In 1966, Baker was savagely beaten (allegedly while attempting to buy drugs) after a gig in San Francisco, sustaining severe cuts on the lips and broken front teeth, which ruined his embouchure. He stated in the film Let's Get Lost that an acquaintance attempted to rob him one night but backed off, only to return the next night with a group of several men who chased him. He landed finally in a car where he was surrounded. Instead of rescuing him, the people inside the car pushed him back out onto the street where the chase by his attackers continued, and subsequently, he was beaten to the point that his teeth, never in good condition to begin with, were knocked out, leaving him without the ability to play his horn. He took odd jobs, among them pumping gas. Meanwhile he was fitted for dentures and worked on his embouchure. Three months later he got a gig in New York.

Between 1966 and 1974, Baker mostly played flugelhorn and recorded music that could mostly be classified as West Coast Jazz

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After developing a new embouchure resulting from dentures, Baker returned to the straight-ahead jazz that began his career, relocating to New York City and began performing and recording again, notably with guitarist Jim Hall. Later in the seventies, Baker returned to Europe where he was assisted by his friend Diane Vavra, who took care of his personal needs and otherwise helped him during his recording and performance dates.

From 1978 until his death, Baker resided and played almost exclusively in Europe, returning to the USA roughly once per year for a few performance dates. Baker's most prolific era as a recording artist was 1978-88. However, as his extensive output is strewn across numerous, mostly small European labels, none of these recordings ever reached a wider audience, even though many of them were well-received by critics, who maintain that the period was one of Baker's most mature and rewarding. Of particular importance are Baker's quartet featuring the pianist Phil Markowitz (1978-80) and his trio with guitarist Philip Catherine and bassist Jean-Louis Rassinfosse (1983-85). He also toured with saxophonist Stan Getz during this period.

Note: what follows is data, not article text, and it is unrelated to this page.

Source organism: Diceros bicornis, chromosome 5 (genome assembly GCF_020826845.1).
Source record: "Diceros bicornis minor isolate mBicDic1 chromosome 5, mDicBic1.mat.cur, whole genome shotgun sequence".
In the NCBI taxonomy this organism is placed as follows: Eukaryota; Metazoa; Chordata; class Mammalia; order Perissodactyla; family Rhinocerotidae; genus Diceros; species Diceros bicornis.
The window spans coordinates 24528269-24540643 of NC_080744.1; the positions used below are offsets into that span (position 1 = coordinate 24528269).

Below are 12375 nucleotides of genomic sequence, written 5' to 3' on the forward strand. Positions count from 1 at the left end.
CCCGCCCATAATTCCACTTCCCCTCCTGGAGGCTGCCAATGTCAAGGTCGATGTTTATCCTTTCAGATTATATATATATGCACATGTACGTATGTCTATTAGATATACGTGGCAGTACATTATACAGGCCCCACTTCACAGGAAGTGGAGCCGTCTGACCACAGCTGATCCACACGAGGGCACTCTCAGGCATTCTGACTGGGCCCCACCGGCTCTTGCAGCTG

In 1983, British singer Elvis Costello, a longtime fan of Baker, hired the trumpeter to play a solo on his song Shipbuilding, from the album Punch the Clock. The song was a top 40 hit in the UK, and exposed Baker's music to a new audience. Later, Baker often featured Costello's song Almost Blue (inspired by Baker's version of The Thrill Is Gone) in his live sets, and recorded the song on Let's Get Lost, a documentary film about his life.

The video material recorded by Japanese television during Baker's 1987 tour in Japan showed a man whose face looked much older than he was; but his trumpet playing was alert, lively and inspired. Fans and critics alike agree that the live album Chet Baker in Tokyo, recorded less than a year before his death and released posthumously, ranks among Baker's very best. Silent Nights, another critically acclaimed release, and Baker's only recording of Christmas music, was recorded with Christopher Mason in New Orleans in 1986 and released in 1987.

Chet Baker's compositions included Chetty's Lullaby, Freeway, Early Morning Mood, Two a Day, So Che Ti Perdero (I Know I Will Lose You), Il Mio Domani (My Tomorrow), Motivo Su Raggio Di Luna (Tune on a Moon Beam), The Route, Skidadidlin', New Morning Blues, Blue Gilles, Dessert, and Anticipated Blues.

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At about 3:00 am on May 13, 1988, Baker was found dead on Prins Hendrikkade, near Zeedijk, on the street below his second-story room (Room 210) of Hotel Prins Hendrik in Amsterdam, Netherlands, with serious wounds to his head. Heroin and cocaine were found in his hotel room, and an autopsy also found these drugs in his body. There was no evidence of a struggle, and the death was ruled an accident.

Baker's body was brought home for interment in the Inglewood Park Cemetery in Inglewood, California. A plaque outside the Hotel Prins Hendrik now memorializes him.